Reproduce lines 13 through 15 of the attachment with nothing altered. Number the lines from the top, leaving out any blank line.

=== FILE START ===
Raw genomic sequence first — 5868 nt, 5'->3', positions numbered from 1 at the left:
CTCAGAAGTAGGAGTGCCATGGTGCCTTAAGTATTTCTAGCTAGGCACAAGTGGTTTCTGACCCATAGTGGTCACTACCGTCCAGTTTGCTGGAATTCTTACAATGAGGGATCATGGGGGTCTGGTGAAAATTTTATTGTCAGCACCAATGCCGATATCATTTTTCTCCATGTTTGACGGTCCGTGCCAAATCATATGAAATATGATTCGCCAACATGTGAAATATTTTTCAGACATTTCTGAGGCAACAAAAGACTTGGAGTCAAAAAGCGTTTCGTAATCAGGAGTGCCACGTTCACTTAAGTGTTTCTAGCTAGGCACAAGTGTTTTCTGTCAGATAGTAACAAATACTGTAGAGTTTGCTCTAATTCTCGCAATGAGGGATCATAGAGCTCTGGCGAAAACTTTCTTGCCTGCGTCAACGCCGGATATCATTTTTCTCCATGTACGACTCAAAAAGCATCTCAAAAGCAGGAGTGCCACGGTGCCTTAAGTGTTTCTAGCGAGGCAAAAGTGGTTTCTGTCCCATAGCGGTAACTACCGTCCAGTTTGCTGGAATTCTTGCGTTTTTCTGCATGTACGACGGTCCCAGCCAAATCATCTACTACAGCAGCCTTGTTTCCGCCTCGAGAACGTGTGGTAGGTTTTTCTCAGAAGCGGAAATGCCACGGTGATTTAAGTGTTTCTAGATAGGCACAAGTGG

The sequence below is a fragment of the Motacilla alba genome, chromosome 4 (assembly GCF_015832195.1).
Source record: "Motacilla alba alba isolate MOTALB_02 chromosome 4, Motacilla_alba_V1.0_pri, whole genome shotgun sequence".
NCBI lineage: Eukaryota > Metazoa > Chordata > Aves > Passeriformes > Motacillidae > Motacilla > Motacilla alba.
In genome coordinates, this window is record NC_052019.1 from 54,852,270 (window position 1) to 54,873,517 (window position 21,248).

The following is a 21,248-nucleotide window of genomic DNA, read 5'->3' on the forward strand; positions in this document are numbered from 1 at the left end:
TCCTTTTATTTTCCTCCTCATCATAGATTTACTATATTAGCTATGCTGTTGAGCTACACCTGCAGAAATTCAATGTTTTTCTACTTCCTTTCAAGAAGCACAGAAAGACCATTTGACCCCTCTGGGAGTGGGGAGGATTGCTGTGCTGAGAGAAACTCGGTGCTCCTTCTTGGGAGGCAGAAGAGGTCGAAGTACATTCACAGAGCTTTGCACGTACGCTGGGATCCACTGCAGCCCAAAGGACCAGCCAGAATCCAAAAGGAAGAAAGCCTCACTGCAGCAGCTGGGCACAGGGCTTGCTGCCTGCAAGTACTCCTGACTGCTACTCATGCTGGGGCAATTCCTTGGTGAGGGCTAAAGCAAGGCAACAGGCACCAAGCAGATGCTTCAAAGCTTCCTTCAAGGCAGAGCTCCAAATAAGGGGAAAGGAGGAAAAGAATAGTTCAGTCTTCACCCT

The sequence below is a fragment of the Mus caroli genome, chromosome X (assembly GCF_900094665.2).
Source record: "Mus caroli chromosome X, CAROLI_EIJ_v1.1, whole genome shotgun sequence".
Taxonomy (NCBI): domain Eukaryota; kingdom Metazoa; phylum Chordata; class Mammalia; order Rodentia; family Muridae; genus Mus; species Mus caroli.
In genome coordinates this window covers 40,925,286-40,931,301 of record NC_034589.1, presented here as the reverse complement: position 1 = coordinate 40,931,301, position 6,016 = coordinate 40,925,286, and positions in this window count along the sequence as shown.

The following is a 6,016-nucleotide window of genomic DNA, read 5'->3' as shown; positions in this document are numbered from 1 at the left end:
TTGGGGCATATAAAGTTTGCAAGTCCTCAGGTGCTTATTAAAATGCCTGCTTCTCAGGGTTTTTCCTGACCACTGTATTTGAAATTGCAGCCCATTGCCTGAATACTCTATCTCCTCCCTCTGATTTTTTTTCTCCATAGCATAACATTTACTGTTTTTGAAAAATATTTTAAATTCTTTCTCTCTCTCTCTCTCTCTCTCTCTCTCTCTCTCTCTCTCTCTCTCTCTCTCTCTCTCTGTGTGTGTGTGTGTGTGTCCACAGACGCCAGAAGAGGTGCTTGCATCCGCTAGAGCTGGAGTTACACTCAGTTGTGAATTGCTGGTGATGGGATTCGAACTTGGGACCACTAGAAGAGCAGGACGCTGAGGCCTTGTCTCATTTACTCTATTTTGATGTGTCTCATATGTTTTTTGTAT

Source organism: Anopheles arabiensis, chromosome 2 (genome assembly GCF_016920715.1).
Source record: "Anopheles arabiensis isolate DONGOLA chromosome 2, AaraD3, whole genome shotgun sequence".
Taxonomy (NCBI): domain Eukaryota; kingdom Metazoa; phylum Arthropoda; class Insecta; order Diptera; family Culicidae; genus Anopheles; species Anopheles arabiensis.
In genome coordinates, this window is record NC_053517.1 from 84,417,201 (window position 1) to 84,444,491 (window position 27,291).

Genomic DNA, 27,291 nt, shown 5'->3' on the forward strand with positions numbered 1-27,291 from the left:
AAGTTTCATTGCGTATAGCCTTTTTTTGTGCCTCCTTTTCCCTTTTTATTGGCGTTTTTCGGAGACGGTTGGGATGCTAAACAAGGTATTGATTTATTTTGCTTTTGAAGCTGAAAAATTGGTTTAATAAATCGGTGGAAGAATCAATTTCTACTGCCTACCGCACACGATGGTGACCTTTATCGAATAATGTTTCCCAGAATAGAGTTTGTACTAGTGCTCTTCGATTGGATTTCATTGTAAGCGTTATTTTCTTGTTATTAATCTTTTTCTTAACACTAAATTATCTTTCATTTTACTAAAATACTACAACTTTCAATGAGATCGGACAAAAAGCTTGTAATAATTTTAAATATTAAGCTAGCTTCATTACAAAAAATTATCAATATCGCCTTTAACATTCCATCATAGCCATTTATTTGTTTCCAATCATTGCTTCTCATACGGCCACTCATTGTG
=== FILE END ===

The following is a 6,016-nucleotide window of genomic DNA, read 5'->3' as shown; positions in this document are numbered from 1 at the left end:
TTGGGGCATATAAAGTTTGCAAGTCCTCAGGTGCTTATTAAAATGCCTGCTTCTCAGGGTTTTTCCTGACCACTGTATTTGAAATTGCAGCCCATTGCCTGAATACTCTATCTCCTCCCTCTGATTTTTTTTCTCCATAGCATAACATTTACTGTTTTTGAAAAATATTTTAAATTCTTTCTCTCTCTCTCTCTCTCTCTCTCTCTCTCTCTCTCTCTCTCTCTCTCTCTCTCTCTCTGTGTGTGTGTGTGTGTGTCCACAGACGCCAGAAGAGGTGCTTGCATCCGCTAGAGCTGGAGTTACACTCAGTTGTGAATTGCTGGTGATGGGATTCGAACTTGGGACCACTAGAAGAGCAGGACGCTGAGGCCTTGTCTCATTTACTCTATTTTGATGTGTCTCATATGTTTTTTGTAT

Source organism: Anopheles arabiensis, chromosome 2 (genome assembly GCF_016920715.1).